City anchor: Fish market named after freedom fighter 14 yrs ago, now the stink
- Patna High Court stays Nitish Kumar's election as JD(U) legislature party chief
- Arvind Kejriwal gets down to business, calls for full statehood for Delhi
- President Pranab Mukherjee warns against deviation from constitutional principles
- Sunanda Pushkar murder case: SIT to quiz Shashi Tharoor tomorrow
- Shanti Bhushan accuses Arvind Kejriwal of accepting 'tainted' money
Almost 14 years after it came to be, the Ghazipur machli mandi is raising a stink, and it's got nothing to do with the tonnes of seafood sold here.
The name of the machli mandi, Shaheed Ashfaqullah Khan fish market, has offended some who believe naming a fish market after a freedom fighter demeans him. As a result, Anjuman Taraqqi Urdu Hind — an organisation formed in 1903 to promote Urdu — has started an online petition and sent a letter to Chief Minister Sheila Dikshit, requesting that the name of the market be changed.
But for the traders at the market, the name is a matter of pride.
The controversy started on Monday, after Ather Farouqui, general secretary of Anjuman Taraqqi Urdu Hind, wrote to Dikshit and started the online petition.
In his petition, Farouqui wrote: "It is a matter of national shame that the insensitive authorities of the Delhi government have so recklessly renamed the fish market at Ghazipur as Shaheed Ashfaqullah Khan Fish Market supposedly to honour the memory of this great son of India and famed Urdu poet. To set this right, I have sent a scathing letter to the Chief Minister of Delhi."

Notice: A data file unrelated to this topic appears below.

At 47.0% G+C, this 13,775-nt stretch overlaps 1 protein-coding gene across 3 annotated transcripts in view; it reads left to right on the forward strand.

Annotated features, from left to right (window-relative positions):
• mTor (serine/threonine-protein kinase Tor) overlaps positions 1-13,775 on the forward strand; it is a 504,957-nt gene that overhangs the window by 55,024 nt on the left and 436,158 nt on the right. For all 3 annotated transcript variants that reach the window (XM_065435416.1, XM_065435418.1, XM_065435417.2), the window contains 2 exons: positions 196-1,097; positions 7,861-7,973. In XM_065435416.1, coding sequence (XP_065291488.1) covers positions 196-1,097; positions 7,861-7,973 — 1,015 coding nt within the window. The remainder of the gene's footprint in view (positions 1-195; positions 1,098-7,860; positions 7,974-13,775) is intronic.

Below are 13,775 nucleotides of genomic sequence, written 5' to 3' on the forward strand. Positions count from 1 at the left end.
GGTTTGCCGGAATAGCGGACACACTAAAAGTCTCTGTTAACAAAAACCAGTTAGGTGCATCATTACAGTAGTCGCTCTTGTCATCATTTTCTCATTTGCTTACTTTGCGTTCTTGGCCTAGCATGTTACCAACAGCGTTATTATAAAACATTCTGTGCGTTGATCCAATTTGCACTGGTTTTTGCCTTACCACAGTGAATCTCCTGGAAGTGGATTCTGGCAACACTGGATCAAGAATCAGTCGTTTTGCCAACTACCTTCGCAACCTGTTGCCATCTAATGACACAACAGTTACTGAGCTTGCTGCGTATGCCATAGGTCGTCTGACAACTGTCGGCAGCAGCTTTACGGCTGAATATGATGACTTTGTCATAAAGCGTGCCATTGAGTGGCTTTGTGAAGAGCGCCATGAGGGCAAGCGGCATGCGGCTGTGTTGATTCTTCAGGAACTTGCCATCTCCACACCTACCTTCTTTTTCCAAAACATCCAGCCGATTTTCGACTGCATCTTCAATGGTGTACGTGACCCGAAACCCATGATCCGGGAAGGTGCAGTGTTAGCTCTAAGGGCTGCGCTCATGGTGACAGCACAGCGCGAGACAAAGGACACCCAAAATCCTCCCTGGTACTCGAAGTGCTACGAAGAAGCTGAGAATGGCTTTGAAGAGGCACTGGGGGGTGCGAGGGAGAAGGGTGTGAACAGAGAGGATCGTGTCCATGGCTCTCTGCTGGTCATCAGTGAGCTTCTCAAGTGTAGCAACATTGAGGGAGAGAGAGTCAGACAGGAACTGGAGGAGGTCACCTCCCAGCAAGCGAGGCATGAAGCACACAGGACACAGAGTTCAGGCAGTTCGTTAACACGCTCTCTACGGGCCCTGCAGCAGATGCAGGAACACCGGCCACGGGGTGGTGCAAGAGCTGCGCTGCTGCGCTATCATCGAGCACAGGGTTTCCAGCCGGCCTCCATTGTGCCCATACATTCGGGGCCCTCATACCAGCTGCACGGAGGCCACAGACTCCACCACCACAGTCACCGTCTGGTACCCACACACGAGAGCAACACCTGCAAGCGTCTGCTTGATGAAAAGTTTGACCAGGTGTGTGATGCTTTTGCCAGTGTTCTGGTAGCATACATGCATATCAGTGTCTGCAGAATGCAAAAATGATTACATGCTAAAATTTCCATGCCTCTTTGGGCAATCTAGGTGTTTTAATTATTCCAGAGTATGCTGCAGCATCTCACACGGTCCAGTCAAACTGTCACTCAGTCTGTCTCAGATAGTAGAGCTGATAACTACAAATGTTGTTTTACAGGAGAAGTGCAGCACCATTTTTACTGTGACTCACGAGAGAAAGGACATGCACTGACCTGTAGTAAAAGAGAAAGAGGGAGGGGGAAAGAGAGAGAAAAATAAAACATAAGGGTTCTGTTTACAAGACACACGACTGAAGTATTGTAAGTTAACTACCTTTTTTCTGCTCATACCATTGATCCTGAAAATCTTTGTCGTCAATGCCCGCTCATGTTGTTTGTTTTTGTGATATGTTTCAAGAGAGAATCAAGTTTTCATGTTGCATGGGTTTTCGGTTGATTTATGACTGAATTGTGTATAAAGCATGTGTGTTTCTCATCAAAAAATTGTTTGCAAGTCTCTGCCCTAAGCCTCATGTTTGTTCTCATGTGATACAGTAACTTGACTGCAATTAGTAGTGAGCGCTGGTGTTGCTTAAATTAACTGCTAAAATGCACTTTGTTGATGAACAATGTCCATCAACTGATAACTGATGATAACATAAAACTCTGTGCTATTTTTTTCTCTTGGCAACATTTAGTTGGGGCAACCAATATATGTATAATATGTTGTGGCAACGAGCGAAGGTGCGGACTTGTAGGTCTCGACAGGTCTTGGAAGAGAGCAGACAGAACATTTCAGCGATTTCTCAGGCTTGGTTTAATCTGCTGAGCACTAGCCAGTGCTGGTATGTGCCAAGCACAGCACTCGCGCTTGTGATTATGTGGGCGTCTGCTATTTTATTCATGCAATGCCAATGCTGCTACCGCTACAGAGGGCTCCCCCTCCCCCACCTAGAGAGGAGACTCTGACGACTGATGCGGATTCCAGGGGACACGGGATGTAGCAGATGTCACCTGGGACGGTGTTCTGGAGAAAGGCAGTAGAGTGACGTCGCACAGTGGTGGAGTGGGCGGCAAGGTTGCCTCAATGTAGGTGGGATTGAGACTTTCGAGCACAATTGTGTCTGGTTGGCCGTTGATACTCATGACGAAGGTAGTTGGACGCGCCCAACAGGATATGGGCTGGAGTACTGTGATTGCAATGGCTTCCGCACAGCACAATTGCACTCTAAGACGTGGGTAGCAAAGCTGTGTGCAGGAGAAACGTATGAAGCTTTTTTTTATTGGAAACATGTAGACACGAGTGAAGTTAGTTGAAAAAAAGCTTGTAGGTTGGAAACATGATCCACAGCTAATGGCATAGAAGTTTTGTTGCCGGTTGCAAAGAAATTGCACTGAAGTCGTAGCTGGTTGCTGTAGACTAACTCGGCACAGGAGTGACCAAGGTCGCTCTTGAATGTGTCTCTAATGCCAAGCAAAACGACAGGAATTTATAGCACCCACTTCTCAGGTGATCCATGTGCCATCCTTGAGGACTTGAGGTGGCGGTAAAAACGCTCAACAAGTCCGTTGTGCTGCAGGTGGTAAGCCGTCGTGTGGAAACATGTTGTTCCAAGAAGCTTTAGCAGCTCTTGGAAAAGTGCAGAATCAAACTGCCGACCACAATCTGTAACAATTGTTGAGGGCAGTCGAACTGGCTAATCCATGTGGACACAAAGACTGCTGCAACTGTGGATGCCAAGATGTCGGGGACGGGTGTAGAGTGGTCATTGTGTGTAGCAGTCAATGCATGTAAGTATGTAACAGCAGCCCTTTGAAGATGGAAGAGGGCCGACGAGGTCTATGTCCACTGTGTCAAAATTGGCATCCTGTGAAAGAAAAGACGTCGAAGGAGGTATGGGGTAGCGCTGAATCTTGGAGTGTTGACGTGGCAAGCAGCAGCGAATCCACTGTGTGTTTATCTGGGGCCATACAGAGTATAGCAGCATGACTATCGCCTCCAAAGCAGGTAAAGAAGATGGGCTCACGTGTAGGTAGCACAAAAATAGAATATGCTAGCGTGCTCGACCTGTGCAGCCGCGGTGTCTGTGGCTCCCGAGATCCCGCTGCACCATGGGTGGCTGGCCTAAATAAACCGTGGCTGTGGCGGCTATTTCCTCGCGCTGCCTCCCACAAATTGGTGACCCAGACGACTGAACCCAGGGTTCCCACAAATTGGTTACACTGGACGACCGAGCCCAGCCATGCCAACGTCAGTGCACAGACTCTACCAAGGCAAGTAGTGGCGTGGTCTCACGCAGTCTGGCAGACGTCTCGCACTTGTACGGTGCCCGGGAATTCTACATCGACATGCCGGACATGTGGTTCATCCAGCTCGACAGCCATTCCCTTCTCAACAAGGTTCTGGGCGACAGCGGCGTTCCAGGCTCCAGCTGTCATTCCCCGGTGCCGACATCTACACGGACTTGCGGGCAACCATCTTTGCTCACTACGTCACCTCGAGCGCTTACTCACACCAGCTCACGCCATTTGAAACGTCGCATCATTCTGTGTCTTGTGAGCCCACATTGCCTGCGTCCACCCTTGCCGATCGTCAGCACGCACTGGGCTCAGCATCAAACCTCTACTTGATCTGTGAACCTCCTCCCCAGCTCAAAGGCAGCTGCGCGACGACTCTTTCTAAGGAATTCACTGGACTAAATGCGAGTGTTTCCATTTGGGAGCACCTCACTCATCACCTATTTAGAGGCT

At the fish market, not many agreed with Farouqui.
President of the market association Imran Ahmed said none of the traders felt that Ashfaqullah Khan's name had been sullied. In fact, he said, it was a matter of pride.
"Ashfaqullah Khan was a great man and a hero to us as well. What is wrong with this market being named after a freedom fighter? Is a fish market a demeaning place?" Ahmed said.
He said the fish market was given the name in 1999, a few months before the market was officially opened.
On the other hand, Farouqui wants that the authorities put the "bungle" right immediately. "Do we want to pay homage to our national heroes with glowing commemorations or shower them in a deluge of crabs, lobsters, tuna and prawns? Is this the legacy we want to bequeath to our young generation?" Farouqui wrote in his letter to Dikshit.